A couple of the more well-known and extensively-visited islands further off the coast are San Andres and Providencia. These are reached by charter flights departing from any of Colombia’s major urban centers. While both islands are situated in the middle of that famous seven-colored sea, the prior is mainly for resort bound travelers who are looking to relax with their family or friends. Most people remain in the confines of their resort, as the island itself and the city thereof is quite impoverished and lacking in appealing sights.
Providencia on the other hand, is a paradise for divers and anglers, alike. Smaller, more intimate lodging can be found on this island, as hotelchains have not intruded to the same extent as on San Andres. This island, however, is quite a bit pricier, but also more attractive, therefore worth the extra financial expenditure. Activities can be arranged on the island.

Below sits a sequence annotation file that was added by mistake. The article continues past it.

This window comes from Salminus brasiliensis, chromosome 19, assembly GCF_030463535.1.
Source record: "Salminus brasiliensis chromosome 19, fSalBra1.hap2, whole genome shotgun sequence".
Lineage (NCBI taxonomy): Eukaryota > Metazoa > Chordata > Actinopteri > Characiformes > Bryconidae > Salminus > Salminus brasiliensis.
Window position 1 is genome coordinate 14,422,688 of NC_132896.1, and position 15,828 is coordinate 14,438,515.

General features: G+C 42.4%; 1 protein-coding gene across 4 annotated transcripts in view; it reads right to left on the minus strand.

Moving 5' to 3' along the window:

While Cartagena and its nearby islands are certainly the most popular, hot vacation spots in Colombia, they are by no means the only ones. In fact, the country offers so many locals for memorable vacationing that it can be hard to keep track of them all. Cartagena is beyond a doubt the most high-lighted and well known, but there are other regions that swing on the same par with the UNESCO city.
On the country’s western extreme, the Pacific coast offers the whale-watching island of Gorgona, which was once used as a Colombian prison. This island, referred to as Devil’s Island, sits 56 km from the port city of Buenaventura. While the island is inhabited by surreal beauty, the venture required to arrive is recommended only for the truly committed traveler. Flights or buses can be booked from Bogota, or any other major city, to Cali. But the remainder of the journey from Cali to Buenaventura, can only be reached by road.
Once the port city is reached roughly eight hours after departing Cali, a turbulent, 12-hour boat ride must be booked to reach the island. Reservations for accommodations must be made in advance. It is worth looking into, especially during the peak humpback whale season from August to October. This journey will take a traveler to the middle of nowhere, provided that is what you are seeking.